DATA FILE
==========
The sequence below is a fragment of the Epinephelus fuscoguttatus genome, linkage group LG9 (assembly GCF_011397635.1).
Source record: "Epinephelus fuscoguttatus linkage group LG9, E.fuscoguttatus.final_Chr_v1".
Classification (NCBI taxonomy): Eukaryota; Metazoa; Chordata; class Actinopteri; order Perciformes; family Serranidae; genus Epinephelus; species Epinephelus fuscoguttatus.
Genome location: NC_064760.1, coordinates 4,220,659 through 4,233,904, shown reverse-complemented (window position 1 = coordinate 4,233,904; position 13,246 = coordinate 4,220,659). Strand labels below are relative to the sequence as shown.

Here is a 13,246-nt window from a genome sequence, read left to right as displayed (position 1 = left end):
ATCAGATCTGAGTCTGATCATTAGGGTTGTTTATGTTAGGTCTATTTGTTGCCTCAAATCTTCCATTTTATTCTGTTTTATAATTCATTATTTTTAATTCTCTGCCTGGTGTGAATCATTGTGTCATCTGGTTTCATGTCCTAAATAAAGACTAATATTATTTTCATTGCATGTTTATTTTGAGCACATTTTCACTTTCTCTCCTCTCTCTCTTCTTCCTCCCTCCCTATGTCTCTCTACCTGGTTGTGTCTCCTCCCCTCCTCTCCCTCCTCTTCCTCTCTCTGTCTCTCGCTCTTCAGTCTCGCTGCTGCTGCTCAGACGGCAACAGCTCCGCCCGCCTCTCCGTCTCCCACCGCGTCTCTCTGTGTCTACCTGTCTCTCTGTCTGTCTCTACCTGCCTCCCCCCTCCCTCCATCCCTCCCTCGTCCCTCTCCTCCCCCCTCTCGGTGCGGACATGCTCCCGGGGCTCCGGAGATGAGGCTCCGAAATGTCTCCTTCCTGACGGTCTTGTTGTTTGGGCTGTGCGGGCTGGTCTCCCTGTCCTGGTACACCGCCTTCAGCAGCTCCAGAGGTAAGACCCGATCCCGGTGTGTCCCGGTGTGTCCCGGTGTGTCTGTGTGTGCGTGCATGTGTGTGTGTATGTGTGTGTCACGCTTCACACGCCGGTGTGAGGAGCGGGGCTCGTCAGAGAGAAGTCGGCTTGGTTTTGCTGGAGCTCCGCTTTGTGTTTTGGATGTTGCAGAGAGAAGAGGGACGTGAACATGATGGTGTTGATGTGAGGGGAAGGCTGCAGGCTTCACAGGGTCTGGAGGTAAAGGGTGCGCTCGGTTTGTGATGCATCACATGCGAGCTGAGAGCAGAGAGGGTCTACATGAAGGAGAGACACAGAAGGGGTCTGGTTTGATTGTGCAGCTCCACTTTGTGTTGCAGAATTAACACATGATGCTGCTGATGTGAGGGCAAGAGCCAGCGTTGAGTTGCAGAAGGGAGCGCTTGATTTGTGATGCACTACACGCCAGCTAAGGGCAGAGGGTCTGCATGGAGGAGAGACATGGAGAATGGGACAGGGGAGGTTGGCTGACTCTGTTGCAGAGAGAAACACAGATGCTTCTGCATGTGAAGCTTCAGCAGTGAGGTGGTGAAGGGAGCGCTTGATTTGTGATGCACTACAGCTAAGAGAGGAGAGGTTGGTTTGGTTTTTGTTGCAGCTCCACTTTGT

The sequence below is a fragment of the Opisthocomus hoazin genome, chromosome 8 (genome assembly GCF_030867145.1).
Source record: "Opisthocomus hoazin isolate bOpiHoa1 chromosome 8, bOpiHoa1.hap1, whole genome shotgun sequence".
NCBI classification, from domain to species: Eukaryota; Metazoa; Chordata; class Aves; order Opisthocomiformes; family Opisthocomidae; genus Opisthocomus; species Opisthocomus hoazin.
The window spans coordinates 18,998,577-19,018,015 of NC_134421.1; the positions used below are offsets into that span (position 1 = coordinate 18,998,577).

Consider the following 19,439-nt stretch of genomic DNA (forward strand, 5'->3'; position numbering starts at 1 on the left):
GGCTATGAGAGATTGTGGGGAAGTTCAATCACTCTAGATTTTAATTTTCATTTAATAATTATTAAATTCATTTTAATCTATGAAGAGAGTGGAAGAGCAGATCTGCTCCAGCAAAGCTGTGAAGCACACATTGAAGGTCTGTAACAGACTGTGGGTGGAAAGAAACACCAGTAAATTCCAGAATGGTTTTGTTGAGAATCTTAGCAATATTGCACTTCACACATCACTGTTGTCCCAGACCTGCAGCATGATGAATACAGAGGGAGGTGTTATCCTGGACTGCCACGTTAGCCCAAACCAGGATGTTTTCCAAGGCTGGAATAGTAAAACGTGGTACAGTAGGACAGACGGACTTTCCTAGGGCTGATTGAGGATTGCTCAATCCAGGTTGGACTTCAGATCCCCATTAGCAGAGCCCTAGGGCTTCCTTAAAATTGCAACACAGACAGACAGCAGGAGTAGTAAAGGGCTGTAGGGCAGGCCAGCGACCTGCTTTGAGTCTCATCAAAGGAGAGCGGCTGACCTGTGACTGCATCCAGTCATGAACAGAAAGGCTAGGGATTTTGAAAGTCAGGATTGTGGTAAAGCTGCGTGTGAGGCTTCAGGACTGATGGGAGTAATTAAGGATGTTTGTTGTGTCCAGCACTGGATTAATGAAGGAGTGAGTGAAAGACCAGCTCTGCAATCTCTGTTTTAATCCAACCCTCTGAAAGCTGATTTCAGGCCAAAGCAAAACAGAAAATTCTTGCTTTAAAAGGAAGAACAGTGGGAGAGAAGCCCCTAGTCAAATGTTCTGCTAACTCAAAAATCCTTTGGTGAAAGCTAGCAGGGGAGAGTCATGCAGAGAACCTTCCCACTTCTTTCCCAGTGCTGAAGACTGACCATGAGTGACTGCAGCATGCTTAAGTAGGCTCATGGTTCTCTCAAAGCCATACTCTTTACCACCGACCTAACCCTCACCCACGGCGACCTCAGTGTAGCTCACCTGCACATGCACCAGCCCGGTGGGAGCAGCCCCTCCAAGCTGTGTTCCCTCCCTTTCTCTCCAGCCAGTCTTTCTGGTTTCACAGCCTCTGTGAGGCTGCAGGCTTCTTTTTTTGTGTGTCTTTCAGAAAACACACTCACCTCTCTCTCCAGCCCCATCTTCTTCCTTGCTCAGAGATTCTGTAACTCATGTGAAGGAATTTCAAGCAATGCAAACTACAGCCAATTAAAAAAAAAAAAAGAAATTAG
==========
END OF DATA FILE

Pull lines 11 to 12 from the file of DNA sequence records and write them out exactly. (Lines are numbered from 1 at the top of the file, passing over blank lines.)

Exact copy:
Consider the following 19,439-nt stretch of genomic DNA (forward strand, 5'->3'; position numbering starts at 1 on the left):
GGCTATGAGAGATTGTGGGGAAGTTCAATCACTCTAGATTTTAATTTTCATTTAATAATTATTAAATTCATTTTAATCTATGAAGAGAGTGGAAGAGCAGATCTGCTCCAGCAAAGCTGTGAAGCACACATTGAAGGTCTGTAACAGACTGTGGGTGGAAAGAAACACCAGTAAATTCCAGAATGGTTTTGTTGAGAATCTTAGCAATATTGCACTTCACACATCACTGTTGTCCCAGACCTGCAGCATGATGAATACAGAGGGAGGTGTTATCCTGGACTGCCACGTTAGCCCAAACCAGGATGTTTTCCAAGGCTGGAATAGTAAAACGTGGTACAGTAGGACAGACGGACTTTCCTAGGGCTGATTGAGGATTGCTCAATCCAGGTTGGACTTCAGATCCCCATTAGCAGAGCCCTAGGGCTTCCTTAAAATTGCAACACAGACAGACAGCAGGAGTAGTAAAGGGCTGTAGGGCAGGCCAGCGACCTGCTTTGAGTCTCATCAAAGGAGAGCGGCTGACCTGTGACTGCATCCAGTCATGAACAGAAAGGCTAGGGATTTTGAAAGTCAGGATTGTGGTAAAGCTGCGTGTGAGGCTTCAGGACTGATGGGAGTAATTAAGGATGTTTGTTGTGTCCAGCACTGGATTAATGAAGGAGTGAGTGAAAGACCAGCTCTGCAATCTCTGTTTTAATCCAACCCTCTGAAAGCTGATTTCAGGCCAAAGCAAAACAGAAAATTCTTGCTTTAAAAGGAAGAACAGTGGGAGAGAAGCCCCTAGTCAAATGTTCTGCTAACTCAAAAATCCTTTGGTGAAAGCTAGCAGGGGAGAGTCATGCAGAGAACCTTCCCACTTCTTTCCCAGTGCTGAAGACTGACCATGAGTGACTGCAGCATGCTTAAGTAGGCTCATGGTTCTCTCAAAGCCATACTCTTTACCACCGACCTAACCCTCACCCACGGCGACCTCAGTGTAGCTCACCTGCACATGCACCAGCCCGGTGGGAGCAGCCCCTCCAAGCTGTGTTCCCTCCCTTTCTCTCCAGCCAGTCTTTCTGGTTTCACAGCCTCTGTGAGGCTGCAGGCTTCTTTTTTTGTGTGTCTTTCAGAAAACACACTCACCTCTCTCTCCAGCCCCATCTTCTTCCTTGCTCAGAGATTCTGTAACTCATGTGAAGGAATTTCAAGCAATGCAAACTACAGCCAATTAAAAAAAAAAAAAGAAATTAG